In this thesis we investigated the occurrence of MRSA in a full-scale wastewater treatment plant (WWTP). We also investigated the concentration of genes encoding resistance to aminoglycosides (aac(6’)-Ie+aph(2’’)), β-lactam antibiotics (mecA) and tetracyclines (tetA and tetB) in three wastewater-associated environments: (1) soil from an overland flow area treating landfill leachates, (2) biofilm from a municipal wastewater treatment plant, and (3) sludge from a hospital wastewater pipeline. In addition, concentrations of mecA, tetA and tetB were investigated over the treatment process in the WWTP. These investigations were performed to determine how the prevalence and concentration of MRSA and the antibiotic resistence genes are affected in wastewater and wastewater treatment processes over time. The occurrence of MRSA was investigated by cultivation and a commercially available real-time PCR assay. In order to determine concentrations of the genes aac(6’)-Ie+aph(2’’), mecA, tetA and tetB in wastewater we developed a LUXTM real-time PCR assay for each gene.


Using cultivation and real-time PCR we could for the first time describe the occurrence of MRSA in wastewater and show that it had a stable occurrence over time in a WWTP. MRSA could mainly be detected in the early treatment steps in the WWTP, and the wastewater treatment process reduced the number and diversity of cultivated MRSA. However, our results also indicate that the treatment process selects for strains with more extensive resistance and possibly higher virulence. The isolated wastewater MRSA strains were shown to have a close genetic relationship to clinical isolates, and no specific wastewater lineages could be detected, indicating that they are a reflection of carriage in the community. Taken together, these data indicate that wastewater may be a potential reservoir for MRSA and that MRSA are more prevalent in wastewater than was previously thought.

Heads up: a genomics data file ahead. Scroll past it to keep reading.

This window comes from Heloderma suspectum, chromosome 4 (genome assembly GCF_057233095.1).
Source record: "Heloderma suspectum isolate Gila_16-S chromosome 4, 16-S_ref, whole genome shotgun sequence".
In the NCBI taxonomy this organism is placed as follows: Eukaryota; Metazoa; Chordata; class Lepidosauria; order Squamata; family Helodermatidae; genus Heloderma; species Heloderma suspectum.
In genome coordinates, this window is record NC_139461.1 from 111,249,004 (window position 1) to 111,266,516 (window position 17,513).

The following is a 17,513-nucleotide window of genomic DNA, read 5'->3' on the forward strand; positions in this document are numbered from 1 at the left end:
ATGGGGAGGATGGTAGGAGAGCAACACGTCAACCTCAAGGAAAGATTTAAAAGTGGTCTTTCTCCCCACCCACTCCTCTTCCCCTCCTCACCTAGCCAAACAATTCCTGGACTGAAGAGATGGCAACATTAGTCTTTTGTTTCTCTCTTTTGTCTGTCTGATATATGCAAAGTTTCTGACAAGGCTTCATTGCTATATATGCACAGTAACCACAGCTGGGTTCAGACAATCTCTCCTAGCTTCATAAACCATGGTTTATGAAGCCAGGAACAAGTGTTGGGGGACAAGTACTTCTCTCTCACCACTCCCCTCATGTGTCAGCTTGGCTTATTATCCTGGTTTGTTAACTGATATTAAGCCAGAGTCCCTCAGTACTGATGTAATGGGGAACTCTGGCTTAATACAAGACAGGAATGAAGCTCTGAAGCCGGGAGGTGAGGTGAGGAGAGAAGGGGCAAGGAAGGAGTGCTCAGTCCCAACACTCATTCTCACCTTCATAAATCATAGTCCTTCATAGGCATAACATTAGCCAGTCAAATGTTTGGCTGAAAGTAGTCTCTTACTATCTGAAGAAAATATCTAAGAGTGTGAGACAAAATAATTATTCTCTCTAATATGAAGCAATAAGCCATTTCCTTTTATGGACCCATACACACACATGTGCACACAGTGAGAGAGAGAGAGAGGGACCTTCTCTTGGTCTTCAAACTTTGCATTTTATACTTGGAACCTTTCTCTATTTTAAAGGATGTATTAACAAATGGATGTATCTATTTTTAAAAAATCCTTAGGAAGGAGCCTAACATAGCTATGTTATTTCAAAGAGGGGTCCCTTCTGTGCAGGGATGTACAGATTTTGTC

The real-time PCR assays, for aac(6’)-Ie+aph(2’’), mecA, tetA, and tetB that we developed, were shown to be sensitive, fast, and reproducible methods for detection and quantification of these genes in wastewater environments. The highest concentrations of all genes were observed in the hospital pipeline, and the lowest in the overland flow system, with tetA and aac(6´)-Ie+aph(2´´) detected in all three environments. In the full-scale WWTP, we continuously detected mecA, tetA and tetB over the treatment process and over time. In addition, it was shown that the treatment process reduces concentrations of all three genes. The data presented in this thesis also indicate that the reduction for all three genes may be connected to the removal of biomass, and in the reduction of tetA and tetB, sedimentation and precipitation appear to play an important role.

Place, publisher, year, edition, pages
Linköping: Linköping University Electronic Press, 2009. 61 p.
Linköping University Medical Dissertations, ISSN 0345-0082 ; 1128
MRSA, SCCmec, spa typing, Staphylococcus aureus, methicillin, B-lactam, aminoglycoside, tetracycline, antibiotic, wastewater, wastewater treatment plant
National Category
urn:nbn:se:liu:diva-17709 (URN)978-91-7393-629-3 (ISBN)
Public defence
2009-05-14, Berzeliussalen, Hälsouniversitetet, Campus US, Linköpings universitet, Linköping, 13:00 (English)
Available from: 2009-05-15 Created: 2009-04-15 Last updated: 2009-05-20Bibliographically approved

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Börjesson, StefanLindgren, Per-Eric